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The Business of Food

by Jennifer Barney


Hot (and not so hot) Categories
3-min read

My take on categories that are growing, mature, or sleepy.
I recently provided guidance on “what to make” to a client. These folks had already made prototypes of various products using almond as a core ingredient. Here’s what I told them.
I understand you are seeking help with R&D and product development. Right now you are really product focused. Let’s look from a different lens:
Think in terms of categories
When thinking about innovation you have to look at categories. Where to play is about product development for sure, but it’s also about understanding which categories are growing, which are mature, and which are sleepy and ripe for innovation. 
Alt dairy
This category has really hit its stride and still growing, mostly through new forms (i.e. creamers). Still dominated by Danone and Blue Diamond, there are many new entrants. The biggest threat is oat milk, and we are seeing lots of blends of almond + other nut, seed or oat offerings in alt milk. We are also seeing clean label versions (no additives like gums or oils) such as Three Trees products

My take: what’s grabbing consumers attention here are all the new forms for different usage occasions such as creamers, puddings, yogurts and bowls (see MUSH overnight oats with almond milk)
Alt meat / blended meat 
1 in 3 Americans self-identify as flexitarian and we are seeing a surge in plant-based options (Beyond Meat), lab made meat (Impossible Burger) and blended options (typically soy, pea or pulses). See Hormel’s new launch. Soon to launch will be whole muscle look-a-likes from fermented derivatives of plants like what Meati is doing

My take: this is a high growth category. The negatives of fake meat are high sodium and highly processed. I think there will be a focus on complete protein. There are studies about how nuts + pulses can create a complete protein and I believe this will be the next shift in consumer demand for alt meat.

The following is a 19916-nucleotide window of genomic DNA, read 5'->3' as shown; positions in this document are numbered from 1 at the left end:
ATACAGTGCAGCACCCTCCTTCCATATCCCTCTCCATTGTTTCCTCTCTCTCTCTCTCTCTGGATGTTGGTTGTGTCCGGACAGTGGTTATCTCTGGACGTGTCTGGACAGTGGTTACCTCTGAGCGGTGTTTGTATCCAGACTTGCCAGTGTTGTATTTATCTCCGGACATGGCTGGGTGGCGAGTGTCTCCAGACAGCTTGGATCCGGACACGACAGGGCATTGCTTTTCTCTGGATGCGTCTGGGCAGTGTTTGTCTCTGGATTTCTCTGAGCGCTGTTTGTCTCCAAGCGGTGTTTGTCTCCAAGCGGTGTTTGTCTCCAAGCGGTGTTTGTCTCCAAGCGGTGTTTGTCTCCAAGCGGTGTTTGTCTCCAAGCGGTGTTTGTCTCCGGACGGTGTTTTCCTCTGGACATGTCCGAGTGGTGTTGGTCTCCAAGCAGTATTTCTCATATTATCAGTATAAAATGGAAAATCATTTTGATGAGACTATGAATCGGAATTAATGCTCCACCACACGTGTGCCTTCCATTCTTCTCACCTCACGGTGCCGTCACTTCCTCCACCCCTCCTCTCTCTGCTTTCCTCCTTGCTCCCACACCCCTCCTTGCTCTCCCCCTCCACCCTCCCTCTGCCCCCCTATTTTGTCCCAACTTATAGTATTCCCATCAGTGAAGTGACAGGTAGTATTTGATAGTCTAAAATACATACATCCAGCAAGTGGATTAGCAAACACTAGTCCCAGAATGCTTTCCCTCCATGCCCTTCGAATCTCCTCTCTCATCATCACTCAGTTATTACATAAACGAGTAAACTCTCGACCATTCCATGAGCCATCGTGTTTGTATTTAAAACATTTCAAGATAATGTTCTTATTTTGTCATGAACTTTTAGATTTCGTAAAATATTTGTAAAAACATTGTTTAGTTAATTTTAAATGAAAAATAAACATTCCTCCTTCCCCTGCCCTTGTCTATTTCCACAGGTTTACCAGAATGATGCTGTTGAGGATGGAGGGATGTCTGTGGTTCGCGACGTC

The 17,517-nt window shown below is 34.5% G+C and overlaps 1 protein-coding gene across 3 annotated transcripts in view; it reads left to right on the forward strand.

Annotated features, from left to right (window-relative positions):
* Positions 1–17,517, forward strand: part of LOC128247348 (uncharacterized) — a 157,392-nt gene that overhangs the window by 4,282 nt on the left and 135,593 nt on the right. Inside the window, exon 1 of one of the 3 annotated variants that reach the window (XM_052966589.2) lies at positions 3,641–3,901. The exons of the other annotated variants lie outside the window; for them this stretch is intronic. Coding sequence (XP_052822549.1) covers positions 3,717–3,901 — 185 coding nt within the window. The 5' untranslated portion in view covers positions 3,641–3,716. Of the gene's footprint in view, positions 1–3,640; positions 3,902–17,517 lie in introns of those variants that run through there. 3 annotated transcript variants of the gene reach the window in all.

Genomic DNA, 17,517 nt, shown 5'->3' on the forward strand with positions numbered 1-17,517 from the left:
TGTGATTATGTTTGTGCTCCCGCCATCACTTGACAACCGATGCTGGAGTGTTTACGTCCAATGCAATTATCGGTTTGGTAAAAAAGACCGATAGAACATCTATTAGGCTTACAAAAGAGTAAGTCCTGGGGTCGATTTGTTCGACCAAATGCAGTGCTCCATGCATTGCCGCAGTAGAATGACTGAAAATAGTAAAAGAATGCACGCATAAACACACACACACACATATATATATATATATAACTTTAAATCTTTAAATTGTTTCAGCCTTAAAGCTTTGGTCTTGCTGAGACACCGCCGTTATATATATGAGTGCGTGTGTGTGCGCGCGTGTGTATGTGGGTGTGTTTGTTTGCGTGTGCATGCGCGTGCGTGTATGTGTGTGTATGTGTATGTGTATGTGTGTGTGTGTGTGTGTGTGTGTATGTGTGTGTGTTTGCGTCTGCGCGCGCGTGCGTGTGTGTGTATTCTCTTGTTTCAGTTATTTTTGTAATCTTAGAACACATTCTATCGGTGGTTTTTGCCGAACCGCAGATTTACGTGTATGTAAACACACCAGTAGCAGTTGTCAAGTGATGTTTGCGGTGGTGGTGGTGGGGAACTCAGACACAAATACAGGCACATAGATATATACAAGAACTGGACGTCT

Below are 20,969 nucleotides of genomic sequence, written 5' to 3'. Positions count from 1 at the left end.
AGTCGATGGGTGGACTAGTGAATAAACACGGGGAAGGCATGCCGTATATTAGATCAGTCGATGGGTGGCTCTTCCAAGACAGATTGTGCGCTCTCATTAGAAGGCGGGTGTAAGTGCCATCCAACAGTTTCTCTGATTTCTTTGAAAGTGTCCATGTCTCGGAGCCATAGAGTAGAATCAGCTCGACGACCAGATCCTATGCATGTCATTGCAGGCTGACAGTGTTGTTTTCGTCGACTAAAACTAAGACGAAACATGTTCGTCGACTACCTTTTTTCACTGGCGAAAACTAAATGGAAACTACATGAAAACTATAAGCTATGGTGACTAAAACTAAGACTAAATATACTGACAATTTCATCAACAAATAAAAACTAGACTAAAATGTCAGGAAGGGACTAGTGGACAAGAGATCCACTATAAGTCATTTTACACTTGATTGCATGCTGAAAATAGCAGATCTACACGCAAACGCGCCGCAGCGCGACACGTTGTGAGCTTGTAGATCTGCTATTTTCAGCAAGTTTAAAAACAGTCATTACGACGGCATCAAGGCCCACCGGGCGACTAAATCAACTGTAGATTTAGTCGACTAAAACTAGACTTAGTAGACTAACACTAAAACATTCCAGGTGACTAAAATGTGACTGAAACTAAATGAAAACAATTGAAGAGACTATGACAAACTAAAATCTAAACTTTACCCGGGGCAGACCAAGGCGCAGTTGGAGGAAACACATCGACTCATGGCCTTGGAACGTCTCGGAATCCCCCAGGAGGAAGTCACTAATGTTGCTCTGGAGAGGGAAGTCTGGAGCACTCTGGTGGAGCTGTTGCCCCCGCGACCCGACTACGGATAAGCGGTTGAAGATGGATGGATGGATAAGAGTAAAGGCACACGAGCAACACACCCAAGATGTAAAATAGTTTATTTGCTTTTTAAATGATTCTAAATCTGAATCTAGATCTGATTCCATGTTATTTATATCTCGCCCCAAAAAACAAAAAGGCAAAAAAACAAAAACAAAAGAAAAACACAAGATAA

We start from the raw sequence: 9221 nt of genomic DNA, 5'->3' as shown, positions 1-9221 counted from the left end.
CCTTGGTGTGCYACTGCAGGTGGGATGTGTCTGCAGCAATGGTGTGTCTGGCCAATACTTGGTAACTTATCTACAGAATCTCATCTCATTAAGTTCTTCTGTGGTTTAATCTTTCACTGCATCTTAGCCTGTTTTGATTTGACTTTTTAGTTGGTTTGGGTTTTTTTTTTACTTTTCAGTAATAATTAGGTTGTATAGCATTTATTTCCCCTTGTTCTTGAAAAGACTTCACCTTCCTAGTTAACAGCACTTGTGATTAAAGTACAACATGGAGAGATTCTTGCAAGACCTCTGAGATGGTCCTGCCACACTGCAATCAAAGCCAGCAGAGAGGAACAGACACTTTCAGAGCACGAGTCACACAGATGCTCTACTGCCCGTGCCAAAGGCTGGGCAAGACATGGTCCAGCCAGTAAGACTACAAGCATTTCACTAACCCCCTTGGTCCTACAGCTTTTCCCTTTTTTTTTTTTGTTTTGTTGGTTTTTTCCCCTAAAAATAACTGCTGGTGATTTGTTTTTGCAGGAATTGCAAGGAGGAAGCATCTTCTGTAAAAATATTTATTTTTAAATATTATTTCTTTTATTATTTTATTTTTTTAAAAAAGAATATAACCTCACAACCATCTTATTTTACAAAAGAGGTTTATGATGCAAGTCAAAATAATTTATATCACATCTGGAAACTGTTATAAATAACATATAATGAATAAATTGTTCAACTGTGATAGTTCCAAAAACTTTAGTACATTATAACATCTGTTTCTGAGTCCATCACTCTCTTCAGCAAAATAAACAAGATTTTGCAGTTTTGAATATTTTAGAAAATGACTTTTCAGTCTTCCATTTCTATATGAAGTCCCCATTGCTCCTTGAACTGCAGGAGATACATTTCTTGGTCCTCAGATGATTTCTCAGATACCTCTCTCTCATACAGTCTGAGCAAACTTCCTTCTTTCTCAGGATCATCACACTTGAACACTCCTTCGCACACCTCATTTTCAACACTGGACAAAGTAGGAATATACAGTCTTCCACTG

Despite being a mature category there are still high numbers of new product introductions in bars. The category is expected to grow at a 3.9% CAGR in the next 3 years. Protein remains the top ingredient but nut volumes in bars are down in recent periods.

My take: newer protein sources like pea, with higher PDCAAS (protein digestibility) are challenger ingredients, although the musty taste and off-notes are tough to formulate around. What is new and exciting in this category is the addition of a refrigerated bar section, spearheaded several years ago by PerfectBar (now in snack size). Refrigeration allows for a higher percentage of fat and protein (like nut butters) in formulations with less undesirable binders like starches and sugars.
Nut Butters
Near and dear to my heart, this category is super impacted with lots of new players making it increasingly competitive.

My take: New entrants have to do something different like mash-up brand Butterfly’s almond and mushroom. Or Kelloggs owned RXBar almond butters bringing egg white protein fortification (just like their bars) to spreads. Still a growing category, private label has surpassed branded volume in specialty nut butters. Really tough to differentiate and compete. 
Stagnant, “sleepy” categories like canned goods for example, can afford opportunities because no one is paying attention. You’ll have more time to go slow and iterate. The trick is finding where there is consumer unmet need. 

If you do want to go into a hot category where everyone else is, my advice is to get a team of strong industry professionals who can help you navigate the waters because when it’s time to move there will be little room for error. 

All my best,

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